People power: building resilient organisations

People power: building resilient organisations

Resilient Organisations researchers from the University of Canterbury are hoping their ground breaking work on employee resilience will help businesses lay the foundations for a more successful future – whatever the challenge.

Katharina Näswall, Joana Kuntz and Sanna Malinen have developed a scale, aimed at measuring an employee’s resilience level. Resilience is an individual’s ability to successfully adapt to change and use this capacity to overcome challenging situations.

Katharina says that an employee’s resilience level is something that can be developed and strengthened, often through the workplace environment.

“We propose that an open, supportive, collaborative and learning orientated work environment fosters employee resilience. All organisations, small or large, can help their employees become more resilient.”

Katharina says workplaces that are aware of staff resilience can work on methods to improve it. This creates wider organisational benefits including increased productivity, output and potential financial gain.

“If you don’t measure resilience you can’t control it – and you don’t know what needs to be done to improve it. If you want a resilient organisation in itself, you need to challenge-proof your employees. Organisations can develop and get better at employee resilience and in turn employees can be enabled by the organisation.”

The team has tested the Employee Resilience Scale (EmpRes) across both blue and white collar organisations.
Employees were asked to rate themselves on a scale of 1-5 in response to 12 statements. The variables were wide ranging and aimed to give a comprehensive picture of an employee’s resilience level.

Katharina says the research showed that employees placed high emphasis on the organisational and social factors of the workplace environment. These included having clearly defined work roles and expectations, clear reporting lines and being able to access support and guidance if required.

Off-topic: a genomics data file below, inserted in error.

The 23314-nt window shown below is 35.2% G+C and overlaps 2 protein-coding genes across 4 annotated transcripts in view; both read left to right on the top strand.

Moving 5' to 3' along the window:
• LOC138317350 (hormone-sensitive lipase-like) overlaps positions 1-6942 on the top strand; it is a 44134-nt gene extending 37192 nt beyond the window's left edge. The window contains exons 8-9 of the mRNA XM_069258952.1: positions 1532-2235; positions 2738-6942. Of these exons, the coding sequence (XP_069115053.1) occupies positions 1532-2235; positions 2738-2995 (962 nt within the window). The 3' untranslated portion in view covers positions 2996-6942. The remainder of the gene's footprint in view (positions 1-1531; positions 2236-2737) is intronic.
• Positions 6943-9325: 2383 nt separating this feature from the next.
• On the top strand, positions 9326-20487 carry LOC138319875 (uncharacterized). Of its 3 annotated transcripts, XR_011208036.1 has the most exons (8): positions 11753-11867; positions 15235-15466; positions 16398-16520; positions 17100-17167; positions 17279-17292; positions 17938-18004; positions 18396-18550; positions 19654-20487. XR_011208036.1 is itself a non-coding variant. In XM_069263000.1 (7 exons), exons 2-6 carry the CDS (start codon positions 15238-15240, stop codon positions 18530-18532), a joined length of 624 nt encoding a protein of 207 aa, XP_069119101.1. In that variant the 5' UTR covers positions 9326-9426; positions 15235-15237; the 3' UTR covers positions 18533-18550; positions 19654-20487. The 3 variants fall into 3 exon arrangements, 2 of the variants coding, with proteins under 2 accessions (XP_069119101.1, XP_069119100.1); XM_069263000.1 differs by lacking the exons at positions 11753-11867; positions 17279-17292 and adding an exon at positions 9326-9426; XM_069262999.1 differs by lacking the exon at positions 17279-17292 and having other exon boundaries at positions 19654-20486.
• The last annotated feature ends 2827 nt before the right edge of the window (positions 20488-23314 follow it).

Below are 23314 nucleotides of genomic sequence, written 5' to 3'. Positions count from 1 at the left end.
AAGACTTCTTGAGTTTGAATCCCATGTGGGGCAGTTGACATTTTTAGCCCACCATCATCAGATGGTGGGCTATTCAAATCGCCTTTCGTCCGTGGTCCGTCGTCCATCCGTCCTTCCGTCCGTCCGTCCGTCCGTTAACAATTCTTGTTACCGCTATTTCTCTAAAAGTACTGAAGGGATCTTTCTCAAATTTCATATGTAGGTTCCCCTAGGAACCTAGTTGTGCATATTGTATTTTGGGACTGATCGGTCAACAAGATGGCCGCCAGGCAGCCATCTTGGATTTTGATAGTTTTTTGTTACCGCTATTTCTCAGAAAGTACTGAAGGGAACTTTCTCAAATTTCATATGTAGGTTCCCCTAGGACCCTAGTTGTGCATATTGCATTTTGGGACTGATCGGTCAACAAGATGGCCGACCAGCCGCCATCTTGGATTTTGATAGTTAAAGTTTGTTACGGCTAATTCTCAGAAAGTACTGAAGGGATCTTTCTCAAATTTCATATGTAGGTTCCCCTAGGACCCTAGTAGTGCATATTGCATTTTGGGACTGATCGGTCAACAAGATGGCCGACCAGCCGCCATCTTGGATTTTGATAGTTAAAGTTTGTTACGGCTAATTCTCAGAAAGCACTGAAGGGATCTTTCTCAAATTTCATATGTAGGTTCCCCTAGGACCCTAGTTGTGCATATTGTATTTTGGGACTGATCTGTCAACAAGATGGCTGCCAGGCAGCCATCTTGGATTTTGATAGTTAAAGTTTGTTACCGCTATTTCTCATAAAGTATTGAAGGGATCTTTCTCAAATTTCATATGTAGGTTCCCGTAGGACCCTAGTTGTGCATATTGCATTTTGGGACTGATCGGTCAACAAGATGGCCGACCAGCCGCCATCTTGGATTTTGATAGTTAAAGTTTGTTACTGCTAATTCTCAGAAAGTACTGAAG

Workplaces with a learning orientated culture, where mistakes were seen as an opportunity for development and workers were encouraged to ask questions, had a higher level of employee resilience than those where these situations were perceived negatively.

In turn this higher level of resilience meant employees were better equipped to deal with challenges both inside and outside the work environment, including restructuring, workload and changes in personal circumstances.
“The scale has primarily been thought of in a research sense. Researchers can work with the organisation to provide information to the employer so they know where their employees are at,” says Katharina.

The group is continuing to tweak the scale and will continue further testing to increase its validity.
Katharina hopes in time the scale, in conjunction with the Resilient Organisations Benchmark Resilience Tool, will be able to provide a direct link between employee resilience and organisational outcomes.

“I hope this research helps highlight to organisations how much they have to gain by focusing on employee resilience.”

For further information on Employee Resilience or the EmpRes Scale go to www.resorgs.org.nz.nz or contact Katharina Näswall.
Email: [email protected]
Website: www.psyc.canterbury.ac.nz/research/empres

Planning for the people side of continuity

Planning for the people side of continuity

Recent events in Canterbury, New Zealand, have emphasised the risks that exist in business and the fragility of organisational operational ability. The earthquakes that shook the city of Christchurch in 2010-2011 caused extensive damage to people's lives, homes and businesses. Organisations, particularly those within critical industries, faced enormous pressure to continue operating while simultaneously experiencing major business disruption which threatened their survival. Yet some organisations were able to endure, even thrive, throughout and after the events. How?